Last night, a powerhouse Sale pack led magnificently by Andrew Sheridan, the form prop in the country, took hold of the Londoners by the short and curlies and refused to let go until their victims were screaming into the northern night sky. Wasps scored the only try - a blinder - but Sale, the pretenders to their crown, scored the points that mattered to go top.
Even Mark van Gisbergen felt the pain. The full-back had barely put a foot wrong during the three years it took him to shed his New Zealand DNA and accumulate sufficient English genes to qualify him for a deserved place in Andy Robinson's squad for the autumn internationals. But in the heat of battle at Edgeley Park, he finally parted company with his poise.
When the ball went in the air, he fumbled it; when he attempted to run possession back, he was promptly stripped bare by the likes of Sheridan and Sébastien Chabal, neither of whom are wanting in the muscle department.
There were no such doubts about his opposite number, Daniel Larrechea. The Frenchman was signed from Bayonne as a natural No 10 fill-in for Charlie Hodgson, who can expect to be involved in plenty of Test activity over the next few months, but his performances at full-back have been revelatory. Unlike Van Gisbergen, he was cucumber cool in defence and highly effective in attack. Not for the first time in his career as a Premiership coach, Philippe Saint-André has dug up a diamond.
Mind you, Saint-André very nearly dug a trench the length of the grandstand steps as he sprinted up and down in a blind fury at what he considered to be the inconsistencies of the referee, Sean Davey, who had treated the Sale flanker Jason White to an early spell in the cooler for a blatant act of ball-killing but declined to do the same to Jonny O'Connor and Lawrence Dallaglio, whose interferences on the floor were even more shameless.
Davey finally gave the yellow-card treatment to Simon Shaw, but by that time, the Sale coach was close to spontaneous combustion.
The referee did, however, take a sufficiently dim view of Wasps' many and varied transgressions to give Hodgson five first-half shots at goal, four of which were duly converted. The Londoners managed only one - a gimme for Van Gisbergen despite his foibles - in a period dominated largely by the quality of Sale's set-piece, some supremely elusive running from the Wasps wing Tom Voyce and any amount of brick-hard tackling from both sets of combatants.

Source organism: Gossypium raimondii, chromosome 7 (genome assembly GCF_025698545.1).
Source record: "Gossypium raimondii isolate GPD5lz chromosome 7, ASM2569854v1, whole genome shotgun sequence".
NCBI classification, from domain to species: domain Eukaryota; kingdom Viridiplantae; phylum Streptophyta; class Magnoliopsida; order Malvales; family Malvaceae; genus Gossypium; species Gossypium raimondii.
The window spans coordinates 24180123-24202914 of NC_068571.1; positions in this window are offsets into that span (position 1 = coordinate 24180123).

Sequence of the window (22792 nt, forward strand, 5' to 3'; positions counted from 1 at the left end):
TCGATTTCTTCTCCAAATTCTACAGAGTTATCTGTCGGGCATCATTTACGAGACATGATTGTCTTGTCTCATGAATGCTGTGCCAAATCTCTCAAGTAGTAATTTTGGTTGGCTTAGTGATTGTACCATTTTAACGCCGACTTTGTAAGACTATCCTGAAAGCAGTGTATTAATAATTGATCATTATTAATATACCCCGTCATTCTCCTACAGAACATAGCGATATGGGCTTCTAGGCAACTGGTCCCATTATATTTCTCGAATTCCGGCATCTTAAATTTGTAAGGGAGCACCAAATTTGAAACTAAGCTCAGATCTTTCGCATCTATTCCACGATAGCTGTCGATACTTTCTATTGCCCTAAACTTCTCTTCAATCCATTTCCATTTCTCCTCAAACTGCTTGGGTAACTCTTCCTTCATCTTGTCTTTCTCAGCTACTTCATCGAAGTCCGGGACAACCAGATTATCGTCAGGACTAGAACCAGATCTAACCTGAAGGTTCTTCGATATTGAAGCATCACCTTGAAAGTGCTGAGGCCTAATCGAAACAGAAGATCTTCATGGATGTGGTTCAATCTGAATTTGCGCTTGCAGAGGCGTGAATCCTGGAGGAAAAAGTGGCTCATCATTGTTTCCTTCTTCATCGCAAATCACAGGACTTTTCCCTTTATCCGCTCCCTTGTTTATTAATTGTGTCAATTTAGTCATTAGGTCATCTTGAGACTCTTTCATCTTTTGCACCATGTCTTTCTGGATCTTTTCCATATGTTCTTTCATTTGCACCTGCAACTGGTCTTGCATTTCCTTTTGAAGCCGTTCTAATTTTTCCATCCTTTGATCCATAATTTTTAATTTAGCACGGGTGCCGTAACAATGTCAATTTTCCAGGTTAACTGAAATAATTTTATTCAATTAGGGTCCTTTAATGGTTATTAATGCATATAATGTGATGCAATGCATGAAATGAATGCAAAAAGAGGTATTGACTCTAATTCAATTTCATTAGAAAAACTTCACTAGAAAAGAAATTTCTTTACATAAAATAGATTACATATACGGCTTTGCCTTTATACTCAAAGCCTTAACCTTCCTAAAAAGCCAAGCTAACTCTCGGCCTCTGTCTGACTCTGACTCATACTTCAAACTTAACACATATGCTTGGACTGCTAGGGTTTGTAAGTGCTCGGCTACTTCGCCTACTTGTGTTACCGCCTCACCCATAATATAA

Wasps knew they were up against it at forward, so they responded in characteristically imaginative fashion shortly after the interval. Lewsey cut a dash in midfield to free Stuart Abbott on a dangerous angle and then, a few seconds later, materialised in the scrum-half position at a ruck near the home 22, wriggled his hips to wrong-foot the cover and slipped into overdrive to cross to the left of the posts. Van Gisbergen improved the score to reduce Sale's advantage to a mere two points, but more heavy scrummaging presented Hodgson with a fifth successful penalty.
When Van Gisbergen, still scratchier than an ancient classroom blackboard, attempted to run out of defence as the game entered its final 10 minutes, he disappeared up a dark alley of his own making and was promptly penalised for failing to release. Hodgson hit the spot again. One way or another, it summed up the night.
Sale: Penalties Hodgson 6. Wasps: Try Lewsey; Conversions Van Gisbergen; Penalty Van Gisbergen.
Sale: D Larrechea; M Cueto, M Taylor, E Seveali'i, J Robinson (capt); C Hodgson, S Martens (V Courrent, 74); A Sheridan, S Bruno, B Stewart (S Turner, 53), C Jones, D Schofield (I Fernandez Lobbe, 57), J White, M Lund, S Chabal (N Bonner-Evans, 85).
Wasps: M Van Gisbergen; P Sackey, J Lewsey, S Abbott, T Voyce; A King (J Brooks, 77), M Dawson; T Payne, R Ibanez (B Gotting, 62), J Dawson (P Bracken, 54), S Shaw, R Birkett, J Worsley (J, Hart 23), J O'Connor, L Dallagio (capt).
Referee: S Davey (Sussex).
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